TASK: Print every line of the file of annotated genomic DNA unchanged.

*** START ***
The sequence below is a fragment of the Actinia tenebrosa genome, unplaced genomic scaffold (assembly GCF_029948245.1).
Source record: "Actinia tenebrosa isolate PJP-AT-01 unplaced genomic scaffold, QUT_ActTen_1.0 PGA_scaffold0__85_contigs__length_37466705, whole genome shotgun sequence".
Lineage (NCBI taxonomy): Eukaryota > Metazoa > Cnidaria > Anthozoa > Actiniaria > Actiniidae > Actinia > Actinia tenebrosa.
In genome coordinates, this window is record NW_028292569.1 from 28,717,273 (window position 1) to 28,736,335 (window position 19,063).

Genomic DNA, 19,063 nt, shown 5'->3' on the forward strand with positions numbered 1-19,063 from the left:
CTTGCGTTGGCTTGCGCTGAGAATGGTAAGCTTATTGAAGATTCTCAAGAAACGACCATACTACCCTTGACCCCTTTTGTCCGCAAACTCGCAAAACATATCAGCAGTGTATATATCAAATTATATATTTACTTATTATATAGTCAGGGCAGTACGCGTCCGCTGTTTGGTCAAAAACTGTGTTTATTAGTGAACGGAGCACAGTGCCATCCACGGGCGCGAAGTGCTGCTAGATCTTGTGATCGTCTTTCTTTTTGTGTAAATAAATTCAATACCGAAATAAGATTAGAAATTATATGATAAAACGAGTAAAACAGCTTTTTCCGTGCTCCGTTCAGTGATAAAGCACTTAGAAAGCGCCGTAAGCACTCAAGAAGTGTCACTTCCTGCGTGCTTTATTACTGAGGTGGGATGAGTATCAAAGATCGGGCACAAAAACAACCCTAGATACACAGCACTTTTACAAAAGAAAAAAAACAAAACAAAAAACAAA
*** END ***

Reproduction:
The sequence below is a fragment of the Actinia tenebrosa genome, unplaced genomic scaffold (assembly GCF_029948245.1).
Source record: "Actinia tenebrosa isolate PJP-AT-01 unplaced genomic scaffold, QUT_ActTen_1.0 PGA_scaffold0__85_contigs__length_37466705, whole genome shotgun sequence".
Lineage (NCBI taxonomy): Eukaryota > Metazoa > Cnidaria > Anthozoa > Actiniaria > Actiniidae > Actinia > Actinia tenebrosa.
In genome coordinates, this window is record NW_028292569.1 from 28,717,273 (window position 1) to 28,736,335 (window position 19,063).

Genomic DNA, 19,063 nt, shown 5'->3' on the forward strand with positions numbered 1-19,063 from the left:
CTTGCGTTGGCTTGCGCTGAGAATGGTAAGCTTATTGAAGATTCTCAAGAAACGACCATACTACCCTTGACCCCTTTTGTCCGCAAACTCGCAAAACATATCAGCAGTGTATATATCAAATTATATATTTACTTATTATATAGTCAGGGCAGTACGCGTCCGCTGTTTGGTCAAAAACTGTGTTTATTAGTGAACGGAGCACAGTGCCATCCACGGGCGCGAAGTGCTGCTAGATCTTGTGATCGTCTTTCTTTTTGTGTAAATAAATTCAATACCGAAATAAGATTAGAAATTATATGATAAAACGAGTAAAACAGCTTTTTCCGTGCTCCGTTCAGTGATAAAGCACTTAGAAAGCGCCGTAAGCACTCAAGAAGTGTCACTTCCTGCGTGCTTTATTACTGAGGTGGGATGAGTATCAAAGATCGGGCACAAAAACAACCCTAGATACACAGCACTTTTACAAAAGAAAAAAAACAAAACAAAAAACAAA